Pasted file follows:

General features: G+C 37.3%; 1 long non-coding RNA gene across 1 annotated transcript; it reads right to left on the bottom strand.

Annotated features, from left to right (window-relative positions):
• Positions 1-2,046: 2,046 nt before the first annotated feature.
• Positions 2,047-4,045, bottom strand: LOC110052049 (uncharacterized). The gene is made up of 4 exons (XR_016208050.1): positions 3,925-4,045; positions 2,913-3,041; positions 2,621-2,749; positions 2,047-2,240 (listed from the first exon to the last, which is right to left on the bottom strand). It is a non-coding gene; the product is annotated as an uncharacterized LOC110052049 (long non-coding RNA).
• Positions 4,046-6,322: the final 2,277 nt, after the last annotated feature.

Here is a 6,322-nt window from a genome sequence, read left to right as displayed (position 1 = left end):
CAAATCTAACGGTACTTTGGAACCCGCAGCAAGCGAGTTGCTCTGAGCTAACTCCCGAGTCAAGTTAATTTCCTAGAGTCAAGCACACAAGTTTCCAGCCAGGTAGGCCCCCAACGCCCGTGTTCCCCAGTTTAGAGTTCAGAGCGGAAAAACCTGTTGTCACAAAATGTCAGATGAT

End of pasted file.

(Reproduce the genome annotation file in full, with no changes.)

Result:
General features: G+C 37.3%; 1 long non-coding RNA gene across 1 annotated transcript; it reads right to left on the bottom strand.

Annotated features, from left to right (window-relative positions):
• Positions 1-2,046: 2,046 nt before the first annotated feature.
• Positions 2,047-4,045, bottom strand: LOC110052049 (uncharacterized). The gene is made up of 4 exons (XR_016208050.1): positions 3,925-4,045; positions 2,913-3,041; positions 2,621-2,749; positions 2,047-2,240 (listed from the first exon to the last, which is right to left on the bottom strand). It is a non-coding gene; the product is annotated as an uncharacterized LOC110052049 (long non-coding RNA).
• Positions 4,046-6,322: the final 2,277 nt, after the last annotated feature.

Here is a 6,322-nt window from a genome sequence, read left to right as displayed (position 1 = left end):
CAAATCTAACGGTACTTTGGAACCCGCAGCAAGCGAGTTGCTCTGAGCTAACTCCCGAGTCAAGTTAATTTCCTAGAGTCAAGCACACAAGTTTCCAGCCAGGTAGGCCCCCAACGCCCGTGTTCCCCAGTTTAGAGTTCAGAGCGGAAAAACCTGTTGTCACAAAATGTCAGATGAT